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Nuclear Waste Disposal: Exit Yucca Mountain, Enter Illinois?

Storage Options Limited as National Geologic Repository Is Withdrawn

By Dave Levitan

Mar 18, 2010

Abandoning Nevada’s Yucca Mountain as a potential long-term repository for nuclear waste was an Obama campaign promise, and it garnered public support in the state and from opponents of nuclear power everywhere.

Now that the Department of Energy has officially begun the process to , though, it is clear that not everyone shares the same desire to shutter the decades-old project.

The National Association of Regulatory Utility Commissioners, or NARUC, filed a brief with the Atomic Safety and Licensing Board earlier this week that proper processes were not followed to withdraw the application. They also argue that billions of dollars of the public’s money has been spent on the project at Yucca Mountain, and abandoning it now is a step in the wrong direction.

“If we don’t go to Yucca Mountain, what do we do?” asked Brian O’Connell, the director of the nuclear waste program office at NARUC. “The answer is, we have the status quo for an indefinite period until something else comes along.”

The decision to shutter the nation’s only suggested long-term geologic repository for nuclear waste comes at an interesting time. The first are out the door to help build the first new nuclear reactors in more than a decade, and general talk of a nuclear revival has forced the oft-maligned power source back into the energy conversation. O’Connell’s question, then, is all the more relevant—if we aim to produce more nuclear waste, where are we going to put it?

Regional Storage?

There are no other geologic repositories up for discussion, but the DOE has recently formed a commission that will study the question for two years.

“President Obama is fully committed to ensuring that the Nation meets our long-term storage obligations for nuclear waste,” the DOE’s general counsel, Scott Blake Harris, said in a statement.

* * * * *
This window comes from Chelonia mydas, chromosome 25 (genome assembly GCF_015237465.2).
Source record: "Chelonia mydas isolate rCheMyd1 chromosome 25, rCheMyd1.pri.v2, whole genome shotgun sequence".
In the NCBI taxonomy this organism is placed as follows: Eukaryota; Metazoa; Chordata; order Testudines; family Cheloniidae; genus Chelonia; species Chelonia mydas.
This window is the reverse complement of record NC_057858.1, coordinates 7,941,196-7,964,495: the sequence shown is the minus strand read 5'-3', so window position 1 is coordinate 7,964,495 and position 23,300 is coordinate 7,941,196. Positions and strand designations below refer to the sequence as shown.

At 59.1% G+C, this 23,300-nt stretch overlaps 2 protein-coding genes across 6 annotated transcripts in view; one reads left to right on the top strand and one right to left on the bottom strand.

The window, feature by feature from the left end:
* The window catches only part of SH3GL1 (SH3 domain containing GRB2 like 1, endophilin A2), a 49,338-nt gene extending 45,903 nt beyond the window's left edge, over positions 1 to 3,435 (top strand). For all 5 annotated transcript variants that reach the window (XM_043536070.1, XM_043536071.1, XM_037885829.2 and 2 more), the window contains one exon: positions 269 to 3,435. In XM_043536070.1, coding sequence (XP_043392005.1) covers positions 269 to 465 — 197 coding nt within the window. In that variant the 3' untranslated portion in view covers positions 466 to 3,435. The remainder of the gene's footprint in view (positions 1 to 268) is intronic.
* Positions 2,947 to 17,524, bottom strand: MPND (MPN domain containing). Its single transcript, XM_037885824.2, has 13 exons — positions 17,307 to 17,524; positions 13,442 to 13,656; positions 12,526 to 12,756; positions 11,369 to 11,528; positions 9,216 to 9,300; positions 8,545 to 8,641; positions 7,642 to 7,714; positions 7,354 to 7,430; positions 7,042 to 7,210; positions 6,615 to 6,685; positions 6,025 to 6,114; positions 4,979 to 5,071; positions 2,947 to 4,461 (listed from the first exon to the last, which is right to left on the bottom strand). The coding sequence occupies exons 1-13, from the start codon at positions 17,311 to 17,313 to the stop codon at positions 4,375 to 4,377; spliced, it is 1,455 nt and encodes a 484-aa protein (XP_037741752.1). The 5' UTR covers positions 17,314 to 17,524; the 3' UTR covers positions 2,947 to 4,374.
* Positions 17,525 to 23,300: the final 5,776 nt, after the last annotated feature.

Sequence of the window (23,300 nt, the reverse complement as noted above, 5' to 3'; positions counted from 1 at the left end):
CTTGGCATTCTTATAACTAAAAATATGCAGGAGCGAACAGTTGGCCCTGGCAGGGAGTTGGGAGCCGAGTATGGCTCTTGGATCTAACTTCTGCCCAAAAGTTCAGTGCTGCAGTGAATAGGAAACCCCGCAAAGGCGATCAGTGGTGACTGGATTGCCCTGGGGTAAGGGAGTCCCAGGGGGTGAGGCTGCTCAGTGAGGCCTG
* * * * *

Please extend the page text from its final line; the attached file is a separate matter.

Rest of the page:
For the moment, there aren’t a lot of ideas for meeting those obligations. According to the DOE's Energy Information Administration's most recent data set (2002), there are more than 47,000 metric tons of spent uranium in the country, with about another 2,000 metric tons
produced each year. That means there are more than 100 million pounds of nuclear waste needing a permanent storage solution.

Currently, nuclear waste is first stored in cooling pools and then in at the nuclear power plants themselves; these casks have a good safety history, and will apparently suffice for at least a few more decades. And given the pace of long-term storage research and development to-date, they are much needed decades.

There have been discussions, meanwhile, of temporary regional storage options for radioactive waste. According to Dave Kraft, director of the Illinois-based nuclear watchdog group , dealings in the Illinois state legislature could position the state as a “de facto radioactive waste dump.”

The state senate voted this week to overturn a 23-year-old moratorium on the construction of new nuclear reactors in Illinois. Interestingly, the moratorium was put in place with the expressed purpose of waiting for a suitable permanent waste repository; Yucca Mountain was already under investigation at the time. Now that Yucca is off the table, that ban seems to make even more sense.

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Reason for DOE License Application

The DOE does not own Yucca Mountain. The Western Shoshone paople do. See the Nevada Organizing Act provision: "no portion of Indian country to be included in the boundaries or jurisdiction of any state or territory..." See the 1863 Treaty of Ruby Valley. The Western Shoshone allied itself with the North and thereby preserved the Union. That is our contention at the NRCASLBPCAB.

My country is not, and has never been part of the US. We do not consent and object to to the use or inclusion of any part of our country to be included into the boundaries of the US.

YMP

Letter to the Editor
On February 23rd and 26th, 2010, the State of Nevada Agency for Nuclear Projects website reported the following: Hanford, Washington area businesses, Aiken County, South Carolina, and the Tri-City State of Washington leaders officially filed lawsuits against President Obama and Secretary of Energy Chu for scrapping plans to build the Yucca Mountain Project (YMP) Nuclear Waste Facility in the U.S. Court of Appeals, Washington, D.C. The S.C. the lawsuit is seeking to stay the removal of the Yucca Mountain License Application. The Aiken County lawsuit alleged that withdrawal of the license application violated the Nuclear Waste Act of 1982 and its Amendments. Additionally, it may also violate the National Environment Policy Act (NEPA) of 1969.